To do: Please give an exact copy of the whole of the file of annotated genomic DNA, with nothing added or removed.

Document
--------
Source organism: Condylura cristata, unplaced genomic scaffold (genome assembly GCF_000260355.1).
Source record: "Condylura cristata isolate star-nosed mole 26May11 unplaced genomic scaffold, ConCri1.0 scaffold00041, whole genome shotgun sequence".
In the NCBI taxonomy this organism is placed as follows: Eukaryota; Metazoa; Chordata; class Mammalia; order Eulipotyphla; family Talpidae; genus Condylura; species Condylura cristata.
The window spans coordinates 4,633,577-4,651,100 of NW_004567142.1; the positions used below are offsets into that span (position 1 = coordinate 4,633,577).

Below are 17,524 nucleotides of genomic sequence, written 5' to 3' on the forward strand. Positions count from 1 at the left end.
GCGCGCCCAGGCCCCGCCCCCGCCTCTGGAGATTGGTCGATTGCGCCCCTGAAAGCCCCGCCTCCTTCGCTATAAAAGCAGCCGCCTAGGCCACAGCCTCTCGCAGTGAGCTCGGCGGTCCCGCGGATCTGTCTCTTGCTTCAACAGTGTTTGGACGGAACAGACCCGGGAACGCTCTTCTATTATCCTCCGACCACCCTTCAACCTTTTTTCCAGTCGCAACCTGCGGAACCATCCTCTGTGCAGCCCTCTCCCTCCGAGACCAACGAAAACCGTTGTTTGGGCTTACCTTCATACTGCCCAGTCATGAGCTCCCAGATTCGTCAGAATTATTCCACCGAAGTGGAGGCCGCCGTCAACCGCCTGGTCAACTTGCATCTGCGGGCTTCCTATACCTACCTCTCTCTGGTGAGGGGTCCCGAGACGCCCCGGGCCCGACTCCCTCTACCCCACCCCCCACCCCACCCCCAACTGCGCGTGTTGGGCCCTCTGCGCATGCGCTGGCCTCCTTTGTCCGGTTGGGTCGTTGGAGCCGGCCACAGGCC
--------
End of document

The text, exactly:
Source organism: Condylura cristata, unplaced genomic scaffold (genome assembly GCF_000260355.1).
Source record: "Condylura cristata isolate star-nosed mole 26May11 unplaced genomic scaffold, ConCri1.0 scaffold00041, whole genome shotgun sequence".
In the NCBI taxonomy this organism is placed as follows: Eukaryota; Metazoa; Chordata; class Mammalia; order Eulipotyphla; family Talpidae; genus Condylura; species Condylura cristata.
The window spans coordinates 4,633,577-4,651,100 of NW_004567142.1; the positions used below are offsets into that span (position 1 = coordinate 4,633,577).

Below are 17,524 nucleotides of genomic sequence, written 5' to 3' on the forward strand. Positions count from 1 at the left end.
GCGCGCCCAGGCCCCGCCCCCGCCTCTGGAGATTGGTCGATTGCGCCCCTGAAAGCCCCGCCTCCTTCGCTATAAAAGCAGCCGCCTAGGCCACAGCCTCTCGCAGTGAGCTCGGCGGTCCCGCGGATCTGTCTCTTGCTTCAACAGTGTTTGGACGGAACAGACCCGGGAACGCTCTTCTATTATCCTCCGACCACCCTTCAACCTTTTTTCCAGTCGCAACCTGCGGAACCATCCTCTGTGCAGCCCTCTCCCTCCGAGACCAACGAAAACCGTTGTTTGGGCTTACCTTCATACTGCCCAGTCATGAGCTCCCAGATTCGTCAGAATTATTCCACCGAAGTGGAGGCCGCCGTCAACCGCCTGGTCAACTTGCATCTGCGGGCTTCCTATACCTACCTCTCTCTGGTGAGGGGTCCCGAGACGCCCCGGGCCCGACTCCCTCTACCCCACCCCCCACCCCACCCCCAACTGCGCGTGTTGGGCCCTCTGCGCATGCGCTGGCCTCCTTTGTCCGGTTGGGTCGTTGGAGCCGGCCACAGGCC